I keep wondering what would have been said if Canada had posted a small federal deficit — rather than a small contraction in national GDP.  Mr. Flaherty (who has staked his reputation on avoiding a deficit, through spending cuts if necessary, no matter how bad the recession gets) wouldn’t be able to simply deny that anything was wrong.  And economists would never say “Oh well, it’s only a small deficit that could even be revised away with adjusted data.”  Rather, the reaction to a deficit (even a small one) would be unmitigated shock and a call to national action.  To me this reveals the inherent biases of both the Minister, and the economists who supposedly monitor his performance.

Time to wake up and smell the latte, folks.  The recession is already here.  And pretending that it isn’t, won’t save a single job.

6 comments

  • Boris Janischevsky

    I worked in Industrial Automation in Ontario from 2002 to 2006. I am not an economist, but the signs from within the industry were bad, ever since. Most of our customers were just “slowly dying”.

    Thanks for speaking out the truth.

    B.A.J

  • Gee I dunno Jim maybe if you cast your net a little wider you would be able to find economists and political economists who had been mocking the de-linking hypothesis for some time from any number of angles. In fact maybe industry economists should be discounted as hyper specialized spin doctors and the label of economist stripped from them altogether. Of course that would leave just academic economists and we know for the most part that the world is flat there too.

    Just for posterity and to toot my own horn on March third I wrote this:

    http://rppe.wordpress.com/2008/03/03/and-the-winner-of-the-delinking-debate-is/
    Travis Fast

    Wow. The time lag I predicted was almost non existent. According to the new StatsCan report the economic output contracted by 0.7% in December. I would claim some savvy in my prediction that decoupling was a myth, but any child with grade eight math knew that the Delinking story was fantasy. And now things are going to get worse. We have a high dollar, an economic apologist for a finance minister, and a massive shock still rippling through the markets. Mark my words this is the beginning of a significant switch point. Now we are going to get to test drive the lean mean welfare state that the Liberals built and the Cons prostrated.

  • Given all the emotion today with the GM announcements and such, you would think Flaherty would give us a reprieve. Talk about a bad case of denial, “Denying” all day long that we are indeed already in choppy economic waters and about to become deluged with more woe and grief.

    Such a fine specimen he is of that neo-con party. In the face of utter collapse of many people lives in his own riding, he takes the sound bite opportunity he is afforded today to reassure us all, that indeed the economy is just fine.

    He must have been one of those kids that enjoyed pulling the wings off butterflies just to see how they would react.

    What kind of democracy allows such bald faced fringe monkeys to take such cabinet portfolios as his. Oh woe is the land of the free and the confused that use a maple leaf as its banner.

    I must also say that GM basically crossed a line today that to me, is way beyond anything that is remotely acceptable in the land of collective bargaining. They make have just put one of the biggest dents into labour relations wall that has not been witnessed in a long long time. So much for all those cooperative Labour management models, and interest based bargaining gurus. GM and their plant closing experts on the executive payroll, crossed into a land that jeapordizes the whole insititiution of collective bargaining in Canada. Legally I am not an expert but their has got to be some recourse, if the language within the contract is crystal clear with regards to the truck plant.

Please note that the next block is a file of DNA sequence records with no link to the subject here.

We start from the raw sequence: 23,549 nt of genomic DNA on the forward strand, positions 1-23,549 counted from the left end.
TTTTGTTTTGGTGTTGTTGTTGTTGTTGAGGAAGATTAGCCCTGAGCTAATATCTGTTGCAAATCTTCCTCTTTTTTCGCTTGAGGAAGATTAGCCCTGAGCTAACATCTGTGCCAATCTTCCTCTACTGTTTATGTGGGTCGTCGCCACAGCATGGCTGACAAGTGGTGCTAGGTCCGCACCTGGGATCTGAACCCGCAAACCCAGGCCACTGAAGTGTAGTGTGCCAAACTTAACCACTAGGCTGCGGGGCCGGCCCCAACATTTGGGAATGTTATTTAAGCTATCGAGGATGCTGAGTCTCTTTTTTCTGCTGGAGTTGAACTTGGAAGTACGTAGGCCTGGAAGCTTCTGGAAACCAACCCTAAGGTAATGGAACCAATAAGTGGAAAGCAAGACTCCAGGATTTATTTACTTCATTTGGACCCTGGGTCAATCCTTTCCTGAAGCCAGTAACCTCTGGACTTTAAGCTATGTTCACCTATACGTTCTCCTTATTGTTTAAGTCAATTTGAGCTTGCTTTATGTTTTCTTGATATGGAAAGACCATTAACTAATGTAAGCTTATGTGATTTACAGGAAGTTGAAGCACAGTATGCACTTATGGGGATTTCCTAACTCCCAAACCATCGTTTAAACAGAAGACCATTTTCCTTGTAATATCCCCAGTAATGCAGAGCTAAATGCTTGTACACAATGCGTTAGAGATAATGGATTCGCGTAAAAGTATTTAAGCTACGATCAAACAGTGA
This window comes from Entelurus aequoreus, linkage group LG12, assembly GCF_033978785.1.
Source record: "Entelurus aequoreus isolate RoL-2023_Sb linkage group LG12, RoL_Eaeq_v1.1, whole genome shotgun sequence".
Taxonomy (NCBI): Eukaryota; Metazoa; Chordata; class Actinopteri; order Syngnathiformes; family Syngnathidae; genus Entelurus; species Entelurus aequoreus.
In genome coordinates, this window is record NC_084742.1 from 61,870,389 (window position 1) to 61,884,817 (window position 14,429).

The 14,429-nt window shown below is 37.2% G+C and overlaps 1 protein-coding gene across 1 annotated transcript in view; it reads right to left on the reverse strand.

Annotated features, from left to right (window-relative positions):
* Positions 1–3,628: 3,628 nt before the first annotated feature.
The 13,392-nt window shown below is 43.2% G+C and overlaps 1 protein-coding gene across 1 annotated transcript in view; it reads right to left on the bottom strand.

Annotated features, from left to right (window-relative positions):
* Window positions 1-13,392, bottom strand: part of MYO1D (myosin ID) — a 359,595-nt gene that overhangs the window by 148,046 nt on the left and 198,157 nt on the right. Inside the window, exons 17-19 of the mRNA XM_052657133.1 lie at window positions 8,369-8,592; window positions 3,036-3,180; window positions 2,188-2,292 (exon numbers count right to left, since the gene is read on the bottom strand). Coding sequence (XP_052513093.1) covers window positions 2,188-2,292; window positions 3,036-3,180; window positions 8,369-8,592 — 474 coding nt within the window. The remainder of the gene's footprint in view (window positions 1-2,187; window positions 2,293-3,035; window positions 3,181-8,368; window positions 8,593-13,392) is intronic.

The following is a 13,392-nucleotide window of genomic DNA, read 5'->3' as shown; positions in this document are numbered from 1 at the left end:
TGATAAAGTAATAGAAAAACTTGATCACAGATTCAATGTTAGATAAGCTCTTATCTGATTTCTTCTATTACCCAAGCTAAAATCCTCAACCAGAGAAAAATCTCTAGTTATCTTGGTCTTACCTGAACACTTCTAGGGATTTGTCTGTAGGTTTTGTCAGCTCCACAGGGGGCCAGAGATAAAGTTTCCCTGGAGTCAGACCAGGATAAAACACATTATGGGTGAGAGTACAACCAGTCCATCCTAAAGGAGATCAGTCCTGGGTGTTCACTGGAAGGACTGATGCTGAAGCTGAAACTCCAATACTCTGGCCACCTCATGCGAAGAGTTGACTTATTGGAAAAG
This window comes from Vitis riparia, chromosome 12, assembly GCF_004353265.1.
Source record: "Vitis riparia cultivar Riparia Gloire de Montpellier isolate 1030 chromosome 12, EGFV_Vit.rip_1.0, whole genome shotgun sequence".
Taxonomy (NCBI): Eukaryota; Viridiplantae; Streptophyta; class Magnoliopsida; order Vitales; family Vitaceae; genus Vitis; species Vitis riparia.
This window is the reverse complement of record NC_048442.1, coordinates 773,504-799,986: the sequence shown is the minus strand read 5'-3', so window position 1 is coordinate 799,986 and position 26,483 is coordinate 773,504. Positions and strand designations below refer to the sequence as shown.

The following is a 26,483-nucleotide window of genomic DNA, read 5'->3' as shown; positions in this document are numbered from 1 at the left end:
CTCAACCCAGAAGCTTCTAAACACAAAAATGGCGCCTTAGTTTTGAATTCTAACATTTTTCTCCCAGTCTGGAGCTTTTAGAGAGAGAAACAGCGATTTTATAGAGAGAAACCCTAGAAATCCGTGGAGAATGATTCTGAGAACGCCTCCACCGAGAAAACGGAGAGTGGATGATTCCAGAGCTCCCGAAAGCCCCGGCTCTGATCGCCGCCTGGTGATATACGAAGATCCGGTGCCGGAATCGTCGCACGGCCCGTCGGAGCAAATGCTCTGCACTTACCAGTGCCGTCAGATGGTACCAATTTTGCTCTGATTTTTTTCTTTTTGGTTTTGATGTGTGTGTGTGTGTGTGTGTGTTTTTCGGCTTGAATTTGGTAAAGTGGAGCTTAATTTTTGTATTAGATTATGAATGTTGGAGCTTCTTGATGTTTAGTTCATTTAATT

You think they would have at least let the dust settle, that just shows the bold faced we don’t give a phrack attitude this new breed of executives have. THey love the cash and I guess they will do just about anything for those big salaries.

    Quite a sad day for one of our finer unions.

    They need to start fighting back in a similar manner. Unprecedented, cold hearted attacks such as GM’s will call for similar counter measures. What can be done?

  • As you might have imagined, the GM plant closing has made the headlines for a second day in a row.

    One point that seems to resurfacing quite a lot, is that GM is justified in shuttering the plant for many seemingly rational reasons, high fuel costs are changing consumer behaviour, high dollar makes it more expensive for Canadian labour, and the list goes on. The media seems to have painted the CAW into a corner that makes the GM actions within some acceptable corporate decision making outcome.

    Rarely is it mentioned that GM signed a contract 2 weeks ago that basically the senior management gave the CAW representatives their word in a legally binding document that they would not shutter the plant. And hey you can say that potentially the contract language may stipulate some auxiliary, down the road decision making process was put in place in case the sky decided to fall. It would seem the CAW bargained this in good faith, and under the guise of trying to entice future products within the plant seemed quite open with such a clause.

    Yet GM back doors the whole process, hangs these representatives out to the membership and put its entire labour relations system into a state of mistrust and cause for a higher state of adversarial level in some many years. All for what? They still need to produce trucks, they are a utility vehicle that now matter how high fuels prices rise there will be a need for pick-ups.

    Why would these corporate types put the whole system in such a state as to have their head quarters surrounded. Their actions will cost them so, so much more in cross over employee moral effects and the associated productivity effects, that the rationality of the decision is beyond and notion of acceptable actions.